Phaerimm

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Phaerimm
Characteristics
Alignment Usually neutral evil
Type Aberration
Image Wizards.com image
Publication history
Source books Lost Empires of Faerûn (3rd ed. FR), Drizzt Do'Urden's Guide to the Underdark (2nd ed. FR)

The phaerimm (also called thornbacks and magic-grubs) are a fictional species of creatures in the Forgotten Realms setting, in the Dungeons & Dragons fantasy role-playing game. They are malevolent and highly intelligent creatures who are natural spellcasters.

Publication history[edit]

The phaerimm first appeared in second edition for the Forgotten Realms setting in Anauroch (1991).[1] The phaerimm also appeared in Netheril: Empire of Magic (1996), Monstrous Compendium Annual Volume Three (1996),[2] and the Villains' Lorebook (1998).[3]

The phaerimm appeared in third edition for the Forgotten Realms setting in Monsters of Faerûn (2001).[4] The hatchling phaerimm, the juvenile phaerimm, the young adult phaerimm, the adult phaerimm, the mature adult phaerimm, the elder phaerimm, and the revered elder phaerimm appeared in Lost Empires of Faerûn (2005).[5]

Description[edit]

Phaerimm are native to the Underdark. They are naturally resistant to enemies’ spells (with the exception of the Shadow Weave) and, unlike most arcane spellcasters, do not require spell components or incantations for spells. They are magically oriented and need to absorb magical energy from the Weave in order to survive. Their innate magical ability develops with age. Phaerimm can live for several centuries. They communicate with each other by changing the speed of the wind around their bodies. In order to communicate with other races, they use telepathy, often also charming or dominating their victims with spells and making them mind slaves. They enjoy making friends and allies hack each other to death.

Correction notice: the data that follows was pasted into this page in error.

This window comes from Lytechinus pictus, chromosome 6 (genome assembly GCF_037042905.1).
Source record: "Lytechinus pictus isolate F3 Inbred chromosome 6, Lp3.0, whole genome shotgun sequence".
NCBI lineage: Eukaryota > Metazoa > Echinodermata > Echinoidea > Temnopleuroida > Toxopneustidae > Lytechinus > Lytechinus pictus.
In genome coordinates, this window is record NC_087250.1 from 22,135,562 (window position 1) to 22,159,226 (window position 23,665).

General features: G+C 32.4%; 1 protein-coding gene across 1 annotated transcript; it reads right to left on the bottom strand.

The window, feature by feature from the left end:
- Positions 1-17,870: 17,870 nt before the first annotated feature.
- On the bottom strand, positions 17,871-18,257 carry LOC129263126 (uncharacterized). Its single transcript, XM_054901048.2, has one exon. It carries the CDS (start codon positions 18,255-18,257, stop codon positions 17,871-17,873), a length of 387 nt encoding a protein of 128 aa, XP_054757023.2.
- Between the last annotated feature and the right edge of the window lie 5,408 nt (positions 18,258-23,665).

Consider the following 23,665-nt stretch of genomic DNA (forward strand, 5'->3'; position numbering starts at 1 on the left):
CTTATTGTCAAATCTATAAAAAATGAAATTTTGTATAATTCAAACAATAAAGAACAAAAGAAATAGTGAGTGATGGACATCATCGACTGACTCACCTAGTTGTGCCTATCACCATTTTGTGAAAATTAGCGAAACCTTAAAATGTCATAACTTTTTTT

Phaerimm are usually solitary creatures, living near their own kind but not socializing much. In times of war, however, they are commanded by an elite council of elders called a WarGather. The punishment for disobeying the WarGather is usually a merciless death.

Physical description[edit]

A phaerimm has a conical body that is shaped like a windsock. The widest part, the mouth, is located at the very top of the body. Its body tapers down and ends in a barbed stinger. The top of its head resembles the body of a sea anemone, save for the center being ringed by rows of sharp teeth. The ovoid head is surrounded by four spindly arms, each four-fingered hand ending in sharp claws. When it hatches, a phaerimm is about a foot long, but it can grow to be thirty feet long in old age.

Phaerimm have no eyes or ears, but they can still see and hear, as well as sense and detect magic. Their spiked, slug-shaped body is a greenish color covered by a rough, scaly, and leathery hide. They prefer to float upright in the air rather than slither along the ground.

Phaerimm can stab victims with their stinger, injecting poison that paralyzes them and causes them to float in the air. Phaerimm reproduce asexually by injecting eggs through their stingers into paralyzed victims. Once the eggs hatch, the hatchlings devour their victims from the inside.

History[edit]

Phaerimms are ambitious and malicious creatures that work only for their own individual causes. They delight in bringing pain to others and would gladly erase all other beings from existence, save for the fact that they would lack slaves to torture for sport if they did so.

The phaerimm are known to have indirectly caused the collapse of at least two empires down the ages. The sarrukh empire of Isstosseffifil fell around −33,800 DR during a war with the phaerimm. During this war, the leaders of Isstosseffifil re-routed the Narrow Sea, causing it to flood the Underdark (where the phaerimms resided) but also precipitating major climatological changes that doomed their own realm.